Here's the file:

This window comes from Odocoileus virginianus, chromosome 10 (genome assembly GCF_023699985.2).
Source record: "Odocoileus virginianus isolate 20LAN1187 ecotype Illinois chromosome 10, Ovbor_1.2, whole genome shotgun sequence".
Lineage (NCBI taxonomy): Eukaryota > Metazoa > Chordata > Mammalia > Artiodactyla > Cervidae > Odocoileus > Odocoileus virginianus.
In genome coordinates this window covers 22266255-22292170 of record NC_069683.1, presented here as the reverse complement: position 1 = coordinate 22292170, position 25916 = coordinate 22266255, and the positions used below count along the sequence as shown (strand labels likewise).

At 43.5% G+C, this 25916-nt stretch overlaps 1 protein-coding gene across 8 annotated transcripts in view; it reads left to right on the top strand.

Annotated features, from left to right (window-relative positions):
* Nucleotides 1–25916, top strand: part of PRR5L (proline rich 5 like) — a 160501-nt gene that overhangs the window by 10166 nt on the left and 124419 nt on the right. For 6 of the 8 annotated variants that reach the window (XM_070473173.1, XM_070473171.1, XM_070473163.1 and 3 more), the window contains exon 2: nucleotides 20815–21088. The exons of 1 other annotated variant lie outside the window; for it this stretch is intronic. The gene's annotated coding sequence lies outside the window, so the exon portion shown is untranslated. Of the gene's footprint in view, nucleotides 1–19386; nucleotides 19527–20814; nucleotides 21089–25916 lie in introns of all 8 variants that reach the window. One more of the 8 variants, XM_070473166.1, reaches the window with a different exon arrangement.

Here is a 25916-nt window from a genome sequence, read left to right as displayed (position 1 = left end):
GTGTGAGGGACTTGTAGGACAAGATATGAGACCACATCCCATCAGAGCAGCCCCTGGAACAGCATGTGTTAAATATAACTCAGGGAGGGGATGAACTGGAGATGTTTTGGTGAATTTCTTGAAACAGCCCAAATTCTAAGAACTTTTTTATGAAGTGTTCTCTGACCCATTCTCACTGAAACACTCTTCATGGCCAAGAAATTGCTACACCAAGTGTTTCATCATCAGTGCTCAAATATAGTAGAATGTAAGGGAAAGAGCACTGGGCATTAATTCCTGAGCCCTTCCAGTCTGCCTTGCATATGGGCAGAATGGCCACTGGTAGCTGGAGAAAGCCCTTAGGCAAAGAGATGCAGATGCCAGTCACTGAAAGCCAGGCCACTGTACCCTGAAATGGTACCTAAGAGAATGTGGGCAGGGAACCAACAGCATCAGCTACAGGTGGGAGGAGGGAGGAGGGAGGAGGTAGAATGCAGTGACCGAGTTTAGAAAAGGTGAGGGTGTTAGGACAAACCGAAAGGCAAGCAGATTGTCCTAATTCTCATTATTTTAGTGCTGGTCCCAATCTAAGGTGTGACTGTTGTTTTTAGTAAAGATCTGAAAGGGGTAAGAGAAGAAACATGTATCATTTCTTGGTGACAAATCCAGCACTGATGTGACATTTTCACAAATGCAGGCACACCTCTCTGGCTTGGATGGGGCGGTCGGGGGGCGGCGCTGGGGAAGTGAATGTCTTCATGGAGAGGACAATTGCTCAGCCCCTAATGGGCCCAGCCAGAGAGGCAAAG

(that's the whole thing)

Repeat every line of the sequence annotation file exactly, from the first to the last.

This window comes from Odocoileus virginianus, chromosome 10 (genome assembly GCF_023699985.2).
Source record: "Odocoileus virginianus isolate 20LAN1187 ecotype Illinois chromosome 10, Ovbor_1.2, whole genome shotgun sequence".
Lineage (NCBI taxonomy): Eukaryota > Metazoa > Chordata > Mammalia > Artiodactyla > Cervidae > Odocoileus > Odocoileus virginianus.
In genome coordinates this window covers 22266255-22292170 of record NC_069683.1, presented here as the reverse complement: position 1 = coordinate 22292170, position 25916 = coordinate 22266255, and the positions used below count along the sequence as shown (strand labels likewise).

At 43.5% G+C, this 25916-nt stretch overlaps 1 protein-coding gene across 8 annotated transcripts in view; it reads left to right on the top strand.

Annotated features, from left to right (window-relative positions):
* Nucleotides 1–25916, top strand: part of PRR5L (proline rich 5 like) — a 160501-nt gene that overhangs the window by 10166 nt on the left and 124419 nt on the right. For 6 of the 8 annotated variants that reach the window (XM_070473173.1, XM_070473171.1, XM_070473163.1 and 3 more), the window contains exon 2: nucleotides 20815–21088. The exons of 1 other annotated variant lie outside the window; for it this stretch is intronic. The gene's annotated coding sequence lies outside the window, so the exon portion shown is untranslated. Of the gene's footprint in view, nucleotides 1–19386; nucleotides 19527–20814; nucleotides 21089–25916 lie in introns of all 8 variants that reach the window. One more of the 8 variants, XM_070473166.1, reaches the window with a different exon arrangement.

Here is a 25916-nt window from a genome sequence, read left to right as displayed (position 1 = left end):
GTGTGAGGGACTTGTAGGACAAGATATGAGACCACATCCCATCAGAGCAGCCCCTGGAACAGCATGTGTTAAATATAACTCAGGGAGGGGATGAACTGGAGATGTTTTGGTGAATTTCTTGAAACAGCCCAAATTCTAAGAACTTTTTTATGAAGTGTTCTCTGACCCATTCTCACTGAAACACTCTTCATGGCCAAGAAATTGCTACACCAAGTGTTTCATCATCAGTGCTCAAATATAGTAGAATGTAAGGGAAAGAGCACTGGGCATTAATTCCTGAGCCCTTCCAGTCTGCCTTGCATATGGGCAGAATGGCCACTGGTAGCTGGAGAAAGCCCTTAGGCAAAGAGATGCAGATGCCAGTCACTGAAAGCCAGGCCACTGTACCCTGAAATGGTACCTAAGAGAATGTGGGCAGGGAACCAACAGCATCAGCTACAGGTGGGAGGAGGGAGGAGGGAGGAGGTAGAATGCAGTGACCGAGTTTAGAAAAGGTGAGGGTGTTAGGACAAACCGAAAGGCAAGCAGATTGTCCTAATTCTCATTATTTTAGTGCTGGTCCCAATCTAAGGTGTGACTGTTGTTTTTAGTAAAGATCTGAAAGGGGTAAGAGAAGAAACATGTATCATTTCTTGGTGACAAATCCAGCACTGATGTGACATTTTCACAAATGCAGGCACACCTCTCTGGCTTGGATGGGGCGGTCGGGGGGCGGCGCTGGGGAAGTGAATGTCTTCATGGAGAGGACAATTGCTCAGCCCCTAATGGGCCCAGCCAGAGAGGCAAAG